Sometimes you just need a rug that you can wash!  I’ve been through phases of life with pets and young kids where function beat-out form.  If you can relate to this, then this rug style might be for you. I have not used washable rugs in any client projects, but I have in my own back yard. so I can only speak from limited experience on this one, but I think the emerging technology is improving.  Some brands use a velcro-like system.  I’ve heard they are sometimes tricky to get back on, but might be worth the effort if you can live with less stress.

Annie Selke has some of their more popular styles in washable rugs now up to 8’x10′ rugs and it is a worry free way to add a punch of color.

One thing to consider is the size of your washing machine.  Do some research on each brand to see what sizes fit in your unit, or consider using a hose and soap if needed.

Animal Hides

PROS: Reasonably priced, great for styling awkward spaces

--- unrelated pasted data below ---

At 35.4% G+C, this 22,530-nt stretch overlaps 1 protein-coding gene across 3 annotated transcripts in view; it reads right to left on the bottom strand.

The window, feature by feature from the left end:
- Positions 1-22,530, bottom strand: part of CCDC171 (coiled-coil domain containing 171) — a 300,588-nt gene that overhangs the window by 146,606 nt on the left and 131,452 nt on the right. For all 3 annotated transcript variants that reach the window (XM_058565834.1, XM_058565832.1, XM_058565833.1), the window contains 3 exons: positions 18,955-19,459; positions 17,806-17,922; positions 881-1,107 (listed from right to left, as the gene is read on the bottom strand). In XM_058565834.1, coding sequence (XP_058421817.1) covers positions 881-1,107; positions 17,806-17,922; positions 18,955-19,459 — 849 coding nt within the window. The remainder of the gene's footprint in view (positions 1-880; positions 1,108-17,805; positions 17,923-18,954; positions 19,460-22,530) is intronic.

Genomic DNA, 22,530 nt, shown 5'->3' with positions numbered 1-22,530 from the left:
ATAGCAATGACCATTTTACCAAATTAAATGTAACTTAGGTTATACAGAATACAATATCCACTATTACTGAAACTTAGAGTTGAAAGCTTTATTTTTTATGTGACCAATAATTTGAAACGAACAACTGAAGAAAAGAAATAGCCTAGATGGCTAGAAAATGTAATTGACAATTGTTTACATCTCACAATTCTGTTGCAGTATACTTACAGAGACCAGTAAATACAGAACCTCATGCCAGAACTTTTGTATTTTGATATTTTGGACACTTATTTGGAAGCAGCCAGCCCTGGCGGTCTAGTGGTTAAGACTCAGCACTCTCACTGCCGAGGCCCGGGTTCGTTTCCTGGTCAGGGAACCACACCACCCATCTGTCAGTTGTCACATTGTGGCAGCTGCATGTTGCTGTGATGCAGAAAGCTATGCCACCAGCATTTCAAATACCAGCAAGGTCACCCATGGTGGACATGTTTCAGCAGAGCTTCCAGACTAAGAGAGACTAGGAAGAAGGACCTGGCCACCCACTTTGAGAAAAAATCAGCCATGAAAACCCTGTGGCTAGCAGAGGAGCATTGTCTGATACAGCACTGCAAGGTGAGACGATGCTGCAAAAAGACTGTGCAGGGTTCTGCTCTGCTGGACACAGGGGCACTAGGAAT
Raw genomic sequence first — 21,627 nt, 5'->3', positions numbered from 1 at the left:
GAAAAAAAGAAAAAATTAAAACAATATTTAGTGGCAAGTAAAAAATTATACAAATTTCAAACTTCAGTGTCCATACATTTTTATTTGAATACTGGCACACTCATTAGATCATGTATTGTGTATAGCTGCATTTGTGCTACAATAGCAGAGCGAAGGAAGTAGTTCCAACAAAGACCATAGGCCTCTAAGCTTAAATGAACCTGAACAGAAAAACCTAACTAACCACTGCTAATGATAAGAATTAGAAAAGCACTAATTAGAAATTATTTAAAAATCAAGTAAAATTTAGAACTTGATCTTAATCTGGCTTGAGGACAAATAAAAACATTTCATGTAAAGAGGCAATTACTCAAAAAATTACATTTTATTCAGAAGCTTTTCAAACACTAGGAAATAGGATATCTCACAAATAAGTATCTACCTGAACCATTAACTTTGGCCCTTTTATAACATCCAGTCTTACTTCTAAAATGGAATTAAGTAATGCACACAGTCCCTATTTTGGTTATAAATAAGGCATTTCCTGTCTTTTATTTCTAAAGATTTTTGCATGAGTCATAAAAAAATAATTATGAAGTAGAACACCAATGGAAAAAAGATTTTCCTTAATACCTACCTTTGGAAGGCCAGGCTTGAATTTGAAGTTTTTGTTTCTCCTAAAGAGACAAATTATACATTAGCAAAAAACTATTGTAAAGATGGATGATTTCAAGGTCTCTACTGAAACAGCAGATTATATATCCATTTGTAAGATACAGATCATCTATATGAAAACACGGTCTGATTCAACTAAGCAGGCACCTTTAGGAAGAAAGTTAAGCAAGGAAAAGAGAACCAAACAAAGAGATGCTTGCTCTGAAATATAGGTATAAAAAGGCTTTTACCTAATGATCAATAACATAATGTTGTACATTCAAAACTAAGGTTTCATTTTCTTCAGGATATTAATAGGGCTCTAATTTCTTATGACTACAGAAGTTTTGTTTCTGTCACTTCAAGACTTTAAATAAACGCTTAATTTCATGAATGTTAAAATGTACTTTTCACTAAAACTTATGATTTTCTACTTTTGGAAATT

CONS: Eventually the hairs fall out of hide on high traffic areas.  I have a cowhide from 9 years ago and it is just now starting to show some bald spots.

I often use cowhides, or cowhide alternatives, in client spaces as a way to fill an entryway, or leave a gorgeous floor slightly exposed.  They are inexpensive and hard wearing.  If creases bother you, look for rug companies that don’t store the rugs folded.  They can be ironed out to some degree, but might always show a little crease. 

cowhide rug, navy office, blue leather office chair


PROS: Inexpensive and often a beautiful sheen

CONS: Can’t handle water,

hard to clean, only acceptable in low traffic areas like a bedroom, fibers flattened by heavy furniture